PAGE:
trade policies, [Desai] raises reasonable doubts about [Gorbachev's]
strategy. . . . Desai argues cogently that Gorbachev and his
Robert Sharlet, The New Leader
Going Global: Transition from Plan to Market in the World Economy, (Editor)
The MIT Press, December 1997. Second Edition in 1999. The Chinese translation of the book appeared in 1999.
"A considerable number of economies have been in the process of transition for a number of years, and their different experiences provide evidence on what works and what does not. Padma Desai's fine volume collates and assesses this evidence... The country studies will be of interest and value to specialists, and to those who seek a detailed description of the early stages of transition in particular countries. For the more general reader, however, the most interesting and rewarding chapter in the volume with be Desai's introduction, which uses the experiences reported in the country studies in an effort to draw a conclusion from the whole."
Brian Hindley,The Times Literary Supplement, January 15, 1999
Financial Crisis, Contagion, and Containment: From Asia to Argentina
Princeton University Press, June 2003.
"The best book yet about the financial crises that have swept the world in recent years. Desai offers a comprehensive, critical survey that will unsettle ideologues right and left. This book is essential reading for anyone interested in the global economy."
Paul Krugman, Professor of Economics and International Affairs, Princeton University
"Padma Desai attacks head-on fundamental questions about the compatibility of small emerging country economies with inherently volatile global financial markets--questions that have too often been ignored or glossed over in the policy debate."
Paul Volcker, Former Chairman, The Federal Reserve
"Padma Desai's thorough and insightful analysis of the financial crises that have devastated many emerging market economies over the past several years is essential reading for anyone seeking to understand the downside of the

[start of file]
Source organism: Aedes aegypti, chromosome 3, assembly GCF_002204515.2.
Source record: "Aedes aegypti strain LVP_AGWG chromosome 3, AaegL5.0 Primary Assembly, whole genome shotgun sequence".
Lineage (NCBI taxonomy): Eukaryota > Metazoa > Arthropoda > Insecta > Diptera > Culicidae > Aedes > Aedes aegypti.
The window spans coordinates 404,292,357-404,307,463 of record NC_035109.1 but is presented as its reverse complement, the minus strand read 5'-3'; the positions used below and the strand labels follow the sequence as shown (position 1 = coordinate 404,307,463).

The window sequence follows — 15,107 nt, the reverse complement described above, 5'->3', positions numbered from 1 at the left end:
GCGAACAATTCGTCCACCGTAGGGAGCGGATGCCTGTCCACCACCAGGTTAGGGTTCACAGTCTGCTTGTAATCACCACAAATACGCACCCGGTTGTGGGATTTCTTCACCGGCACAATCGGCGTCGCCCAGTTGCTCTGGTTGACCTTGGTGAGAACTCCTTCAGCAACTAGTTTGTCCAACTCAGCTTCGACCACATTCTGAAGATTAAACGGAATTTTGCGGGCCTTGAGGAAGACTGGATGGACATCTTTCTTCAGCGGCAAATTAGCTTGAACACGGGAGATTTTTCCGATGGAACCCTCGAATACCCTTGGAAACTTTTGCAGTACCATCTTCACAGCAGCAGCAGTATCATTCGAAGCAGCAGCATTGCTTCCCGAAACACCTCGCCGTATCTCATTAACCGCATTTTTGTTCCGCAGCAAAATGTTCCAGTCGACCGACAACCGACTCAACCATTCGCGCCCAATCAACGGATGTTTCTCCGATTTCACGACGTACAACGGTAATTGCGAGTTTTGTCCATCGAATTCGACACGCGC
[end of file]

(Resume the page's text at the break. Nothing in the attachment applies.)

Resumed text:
global financial system. Her forceful policy recommendations deserve to be considered at the highest level."
"Padma Desaiís stimulating and path-breaking comparative analysis of the pace and sequencing of financial liberalization processes has profound implications for the planning of national policies and the structure of international financial cooperation. The book makes an outstanding contribution to our understanding of these complex issues, and to the designing of sensible proposals for rebuilding the international financial architecture."
Manmohan Singh, Former Finance Minister of India
"Professor Padma Desai has long stood as a voice for caution, pragmatism, and common sense against those who would impose untested economic models on economies in transition. In this book, she turns her attention to the central asymmetry of the world financial system: rich countries retain the privilege of managing their economies, while poor countries, having liberalized their financial markets prematurely, remain hostage to volatile capital flows, and when the inevitable crisis strikes, have to succumb to ill-fitting arrangements designed for them by the International Monetary Fund. This is a book that should be read widely."
Dani Rodrik, Rafiq Hariri Professor of International Political Economy, John F. Kennedy School of Government, Harvard University